Let's not forget that this is a woman who picks up her son from his mate's house in a black cab. Her son who, incidentally, looks like an infant Klaxon. You can just picture Nigella once the cameras have stopped rolling: "Now Bruno, be a darling and take off those preposterous neon skinny jeans. You know Mummy doesn't like nu-rave at the supper table. And do brush your hair - it'd be ghastly should you get Chantilly cream in your fringe."

Seriously, who else on television could talk about entirely habitually about an octopus salad, as though it were a bag of Walkers? And who else could sneak to the fridge in the middle of the night to wrap a lamb chop in a slice of ham - a snack worthy of Homer Simpson - and devour it on the spot, yet somehow make it look elegant?

This is why we heart Nigella. She's not a real person. She's like the greatest sketch show character ever devised, living in a make-believe world of oils and liqueurs and thesaurus-speak. That said, some friends of The Sloppy Dog attended a wedding recently, where Nigella herself had made the wedding cake (a lemon sponge with coconut icing, if you're interested in the specifics). Their review? "Surprisingly average. But Nigella looked immaculate". Ah, Nigella Lawson: truly the stuff of legends.

Saturday, September 15, 2007

Single Reviews 17/09/07

Greetings, Sloppy Dog enthusiasts. Apologies for the minimal updates lately, rest assured a full service shall resume shortly. In the meantime, we feel we must address this week’s events, specifically the appearance of a certain female at the MTV Video Music Awards in Las Vegas. Yes, ladies and gents, Sarah Silverman, Patron Saint of Laughter, who we officially heart. Go Sarah, etc etc. Oh, and Britney? Sort yer shit out, love, there’s a good girl. Single Reviews, y’all?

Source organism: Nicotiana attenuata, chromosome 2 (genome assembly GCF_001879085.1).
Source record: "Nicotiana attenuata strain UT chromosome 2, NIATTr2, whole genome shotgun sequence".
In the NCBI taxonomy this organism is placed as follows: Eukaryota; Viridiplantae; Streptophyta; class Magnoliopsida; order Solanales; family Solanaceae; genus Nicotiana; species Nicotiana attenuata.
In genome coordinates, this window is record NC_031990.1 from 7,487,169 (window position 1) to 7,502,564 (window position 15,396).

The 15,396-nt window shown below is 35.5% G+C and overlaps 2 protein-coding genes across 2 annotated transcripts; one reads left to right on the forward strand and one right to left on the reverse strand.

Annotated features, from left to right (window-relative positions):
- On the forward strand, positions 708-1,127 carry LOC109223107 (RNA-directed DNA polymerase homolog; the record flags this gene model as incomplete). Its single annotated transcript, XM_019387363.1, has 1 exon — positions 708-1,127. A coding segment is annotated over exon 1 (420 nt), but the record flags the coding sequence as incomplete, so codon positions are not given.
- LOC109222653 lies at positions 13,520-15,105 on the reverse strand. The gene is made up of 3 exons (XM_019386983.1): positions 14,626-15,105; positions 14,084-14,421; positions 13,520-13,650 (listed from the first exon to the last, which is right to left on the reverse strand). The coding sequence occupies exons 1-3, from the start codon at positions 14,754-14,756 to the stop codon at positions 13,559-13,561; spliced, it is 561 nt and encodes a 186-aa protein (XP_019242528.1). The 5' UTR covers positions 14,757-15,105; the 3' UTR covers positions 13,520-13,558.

First up are Peter, Bjorn & John with the ubiquitous Young Folks, which gains an inexplicable re-release this week. Let’s pretend it hasn’t been rinsed to bejesus by each and every radio station and music channel since its initial release. Let’s pretend it hasn’t been used as a soundbed on every factual entertainment show for the past 12 months. Let’s pretend it’s not regularly whistled on scaffolding right across the Western world. Makes quite a good Single of the Week, dontcha reckon?

Proper serious rock band Fightstar bestow us with the proper serious rock anthem We Apologise For Nothing. Hey, it’s almost as if that title is aiming for some suggestion of rebellion! Heaven forbid we’d think this was a talentless, in-bred boyband cuntrag posturing alongside some unwashed session musicians, but of course, that’s not the case because Fightstar are the best band in the world, ever. Their music shall bring about universal harmony. They’re not at all an entire fucking waste of oxygen and Marshall amps, oh no.

Elsewhere, the Foo Fighters apply their unmistakeable sound to new single Pretender to full effect, which frankly is a nice way of saying it’s practically identical to everything they’ve ever put out. By no means bad, but we’d say Foo fans have every right to feel slightly cheated and royally pissed off. Thankfully, we’re not fans, so we’ll politely suggest they get themselves some new ideas.

Finally, what better way to round off a rather negative selection of reviews than with… well, another negative review? But hey, it’s 50 Cent featuring Justin Timberlake - surely you wouldn‘t expect anything less? That said, Ayo Technology is two of the most tiresome artists in contemporary music teaming up for a song about wanking. This shit pretty much reviews itself.

Sunday, September 09, 2007

Single Reviews 10/09/07

Well, what a funny old week it’s been, eh? While professional ho-bag Jodie Marsh willingly takes herself off the market and dedicates herself to one sole man, the squeaky-clean Vanessa Hudgens (y'know, her out of the dire High School Musical) gets her flaps out all over the web. Still, in a world where everything appears to be going doolally, at least you can rely on the Single Reviews to be consistently ace…